Tech News on G4
Rogue caters to Black Flag fans
Jan 7, 2015
By Alexander Cattani - G4 Canada
If you're a fan of Ubisoft's flagship Assassin's Creed series, then 2014 must've seemed splendid. Not only was Assassin's Creed: Unity, the first true next-gen title in the series but it was announced that a second Assassin's game would be hitting store shelves the same day. Enter Assassin's Creed: Rogue. Ubisoft hasn't forgotten about its last-gen following. It would be foolish to do so, considering the massive install base on the nearly decade old consoles but one would question the quality of Rogue. Was it rushed to cash-in on an existing consumer base that has yet to make the next-gen jump or is Rogue a legitimate entry in the famous annual series?
Rogue serves to fill the gaps in between Assassin's Creed III and Assassin's Creed Black Flag. You take control of series first-timer Shay Patrick Cormack. Shay is a budding assassin prospect with a sour attitude; disregard for authority and is of course, a natural in the art of killing. Cormack isn't a total dud as a character but doesn't do much that is truly memorable. Having the bar exponentially heightened by last year's lead, Edward Kenway, doesn't help. Though Shay's personality pails in comparison to the rousing antics of Black Flag's protagonist, it's his story that distinguishes him from other assassins in the series.
Shay questions the motives of his fellow assassins. So much so that he decides to jump ship and join the dubious Templars. Instead, exclusively picking your brain for the best way to plunge your hidden blade into a would be target, you'll also be playing bodyguard and making sure your former hooded allies don't kill a person of interest that you're tasked with protecting. You will also have to keep a constant eye out for assassins trying to get the drop on you at random times during the campaign.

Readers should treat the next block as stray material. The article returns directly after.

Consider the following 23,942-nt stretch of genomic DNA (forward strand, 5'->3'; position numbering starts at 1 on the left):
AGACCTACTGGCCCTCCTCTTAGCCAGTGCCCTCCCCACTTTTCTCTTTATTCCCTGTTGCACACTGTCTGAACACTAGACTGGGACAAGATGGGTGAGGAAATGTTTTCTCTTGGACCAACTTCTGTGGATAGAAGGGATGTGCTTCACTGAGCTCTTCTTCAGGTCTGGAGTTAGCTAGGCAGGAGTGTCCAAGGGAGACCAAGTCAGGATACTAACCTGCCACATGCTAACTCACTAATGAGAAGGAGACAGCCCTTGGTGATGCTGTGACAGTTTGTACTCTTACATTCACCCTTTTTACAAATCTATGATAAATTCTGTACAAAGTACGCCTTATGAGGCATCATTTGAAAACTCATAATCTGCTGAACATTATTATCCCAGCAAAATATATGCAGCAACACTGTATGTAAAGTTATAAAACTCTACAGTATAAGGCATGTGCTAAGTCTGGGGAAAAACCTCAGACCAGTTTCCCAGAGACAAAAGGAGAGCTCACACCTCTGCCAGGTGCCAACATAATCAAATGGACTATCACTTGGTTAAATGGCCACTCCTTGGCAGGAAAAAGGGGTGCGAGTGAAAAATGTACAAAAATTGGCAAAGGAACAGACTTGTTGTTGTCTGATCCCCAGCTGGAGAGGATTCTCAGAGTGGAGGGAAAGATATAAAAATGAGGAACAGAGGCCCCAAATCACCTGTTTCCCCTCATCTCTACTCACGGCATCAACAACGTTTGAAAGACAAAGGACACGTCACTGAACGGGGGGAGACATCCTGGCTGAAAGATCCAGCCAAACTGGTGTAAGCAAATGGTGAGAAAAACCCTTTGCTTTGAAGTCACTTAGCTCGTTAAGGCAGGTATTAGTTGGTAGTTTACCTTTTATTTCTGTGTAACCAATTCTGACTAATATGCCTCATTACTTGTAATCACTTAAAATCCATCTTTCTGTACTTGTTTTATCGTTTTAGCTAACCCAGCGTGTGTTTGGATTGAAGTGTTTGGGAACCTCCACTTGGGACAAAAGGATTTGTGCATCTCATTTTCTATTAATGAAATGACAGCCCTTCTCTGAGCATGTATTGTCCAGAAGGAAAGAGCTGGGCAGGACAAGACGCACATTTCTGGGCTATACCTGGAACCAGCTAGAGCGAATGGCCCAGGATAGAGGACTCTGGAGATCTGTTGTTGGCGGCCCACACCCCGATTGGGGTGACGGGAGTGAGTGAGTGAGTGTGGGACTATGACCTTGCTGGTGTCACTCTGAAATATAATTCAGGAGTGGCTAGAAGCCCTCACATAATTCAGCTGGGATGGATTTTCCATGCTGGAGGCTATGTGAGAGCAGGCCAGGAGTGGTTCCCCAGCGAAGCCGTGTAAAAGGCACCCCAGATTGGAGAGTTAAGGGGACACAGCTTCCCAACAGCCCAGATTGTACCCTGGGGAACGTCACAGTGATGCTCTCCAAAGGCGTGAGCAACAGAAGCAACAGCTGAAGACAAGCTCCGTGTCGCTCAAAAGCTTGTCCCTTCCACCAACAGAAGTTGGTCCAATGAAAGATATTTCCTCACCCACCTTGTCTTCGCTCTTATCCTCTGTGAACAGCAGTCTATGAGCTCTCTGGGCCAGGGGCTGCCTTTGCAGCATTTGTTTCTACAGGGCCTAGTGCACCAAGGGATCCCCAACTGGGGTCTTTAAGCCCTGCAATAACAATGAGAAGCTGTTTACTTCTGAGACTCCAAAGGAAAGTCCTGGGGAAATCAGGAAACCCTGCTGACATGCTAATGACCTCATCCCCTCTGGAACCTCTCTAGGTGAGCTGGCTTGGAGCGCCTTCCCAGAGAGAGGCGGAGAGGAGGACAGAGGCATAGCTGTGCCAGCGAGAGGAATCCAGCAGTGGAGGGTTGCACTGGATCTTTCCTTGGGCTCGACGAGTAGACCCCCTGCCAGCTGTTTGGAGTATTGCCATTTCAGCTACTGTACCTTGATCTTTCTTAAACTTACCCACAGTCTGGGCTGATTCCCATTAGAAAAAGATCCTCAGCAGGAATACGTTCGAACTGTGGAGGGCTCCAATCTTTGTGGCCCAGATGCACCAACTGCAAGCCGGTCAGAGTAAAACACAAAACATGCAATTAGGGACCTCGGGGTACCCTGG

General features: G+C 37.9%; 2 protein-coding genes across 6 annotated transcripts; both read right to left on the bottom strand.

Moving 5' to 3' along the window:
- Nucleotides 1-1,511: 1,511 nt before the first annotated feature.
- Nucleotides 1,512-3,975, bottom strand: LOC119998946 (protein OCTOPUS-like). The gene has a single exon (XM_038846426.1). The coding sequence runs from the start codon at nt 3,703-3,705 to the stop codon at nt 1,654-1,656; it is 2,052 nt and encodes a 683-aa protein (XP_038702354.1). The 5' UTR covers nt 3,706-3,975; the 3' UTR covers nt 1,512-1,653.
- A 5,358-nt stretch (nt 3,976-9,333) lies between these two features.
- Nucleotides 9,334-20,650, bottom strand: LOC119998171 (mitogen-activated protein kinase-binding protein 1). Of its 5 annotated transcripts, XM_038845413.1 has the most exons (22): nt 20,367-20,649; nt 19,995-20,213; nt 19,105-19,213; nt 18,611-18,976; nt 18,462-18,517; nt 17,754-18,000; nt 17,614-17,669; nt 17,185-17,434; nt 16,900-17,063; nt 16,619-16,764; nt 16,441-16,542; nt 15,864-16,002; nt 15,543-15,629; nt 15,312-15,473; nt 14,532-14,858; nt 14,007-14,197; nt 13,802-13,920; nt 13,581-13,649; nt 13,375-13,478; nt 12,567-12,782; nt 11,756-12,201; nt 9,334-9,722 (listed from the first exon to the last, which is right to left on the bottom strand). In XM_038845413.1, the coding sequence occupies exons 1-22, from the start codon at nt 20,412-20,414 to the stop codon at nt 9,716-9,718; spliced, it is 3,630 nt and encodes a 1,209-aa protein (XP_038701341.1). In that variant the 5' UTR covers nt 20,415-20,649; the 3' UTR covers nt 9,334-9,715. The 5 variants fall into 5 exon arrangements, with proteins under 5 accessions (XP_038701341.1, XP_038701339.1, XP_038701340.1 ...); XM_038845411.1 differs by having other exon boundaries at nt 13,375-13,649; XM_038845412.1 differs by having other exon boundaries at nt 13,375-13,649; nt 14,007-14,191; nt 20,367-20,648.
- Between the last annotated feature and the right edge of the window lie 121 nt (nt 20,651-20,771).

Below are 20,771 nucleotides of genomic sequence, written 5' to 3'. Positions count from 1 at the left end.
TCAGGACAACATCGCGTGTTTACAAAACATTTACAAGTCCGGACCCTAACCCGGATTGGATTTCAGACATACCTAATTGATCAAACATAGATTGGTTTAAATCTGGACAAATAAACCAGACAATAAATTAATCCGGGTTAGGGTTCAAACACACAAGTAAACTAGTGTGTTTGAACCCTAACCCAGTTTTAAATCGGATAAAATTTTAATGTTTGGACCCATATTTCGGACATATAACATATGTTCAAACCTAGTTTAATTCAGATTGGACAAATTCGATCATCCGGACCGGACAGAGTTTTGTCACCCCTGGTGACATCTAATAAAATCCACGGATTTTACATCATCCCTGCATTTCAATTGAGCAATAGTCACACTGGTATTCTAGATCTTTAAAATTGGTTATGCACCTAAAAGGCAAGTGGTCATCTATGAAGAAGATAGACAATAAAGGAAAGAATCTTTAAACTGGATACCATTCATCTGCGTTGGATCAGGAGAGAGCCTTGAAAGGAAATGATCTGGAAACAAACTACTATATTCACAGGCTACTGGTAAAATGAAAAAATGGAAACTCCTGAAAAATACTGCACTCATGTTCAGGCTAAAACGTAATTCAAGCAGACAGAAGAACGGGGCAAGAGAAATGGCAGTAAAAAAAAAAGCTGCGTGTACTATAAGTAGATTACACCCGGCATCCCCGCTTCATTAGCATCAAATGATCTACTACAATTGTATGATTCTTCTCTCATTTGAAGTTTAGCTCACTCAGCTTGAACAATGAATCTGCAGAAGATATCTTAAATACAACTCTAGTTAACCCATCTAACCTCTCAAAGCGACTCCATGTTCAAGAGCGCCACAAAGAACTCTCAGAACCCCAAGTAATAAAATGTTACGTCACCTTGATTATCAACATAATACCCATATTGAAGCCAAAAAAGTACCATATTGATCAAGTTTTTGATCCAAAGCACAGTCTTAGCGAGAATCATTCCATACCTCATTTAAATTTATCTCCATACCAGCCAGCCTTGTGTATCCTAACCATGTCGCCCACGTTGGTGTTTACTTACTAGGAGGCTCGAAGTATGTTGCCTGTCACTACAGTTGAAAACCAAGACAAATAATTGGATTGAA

It is a unique approach that's criminally undercooked. I know I was serving the Templar order, but didn't feel like it when it came to gameplay. I was doing all the same stuff I normally would've just with minimal variations. Ubisoft should consider exploring this approach more in depth when it comes to future instalments as the idea holds great potential. Performance wise, Rogue handles impressively on the PS3. Environments are vast and technical hiccups are infrequent. Up close some textures appear dated and the foliage in the environment still looks like paper, but for the most part Rogue holds its own. It's an impressive technical feat considering the age of the consoles it was released on.
The overall gameplay remains largely untouched from Black Flag. You'll be scouring rooftops, collecting items, sailing the high seas and of course, stabbing people. With every new Assassin's Creed release, Ubisoft usually brings something new to the table. Whether it be multiplayer, naval combat or a hunting mechanic, it has become commonplace at this point for each instalment to add or improve upon existing mechanics. Rogue instead opts to borrow heavily from its predecessor and in turn, forfeits any unique sense of identity.
Some new weapons and activities have been added but overall, nothing substantial. This is where Rogue starts to feel contrived. I felt deja vu more times than I should've. I was doing the exact same activities with the exact same coat of paint a year ago. There's no doubt some gamers will find fatigue in any annualized series. To maintain interest in such a frequent product, companies must innovate and experiment. The Assassin's games aren't doing themselves any favours in this regard with entries like Rogue relying solely on the merits of its predecessor.
Assassin's Creed: Rogue is essentially a dolled up Black Flag expansion without the swashbuckling charm. If you really enjoyed your time on the high seas last year and want more, Rogue might be worth a shot. Others who casually dip their toe in the series need not apply, as Rogue is one of the most forgettable entries to date.
Assassin's Creed: Rogue
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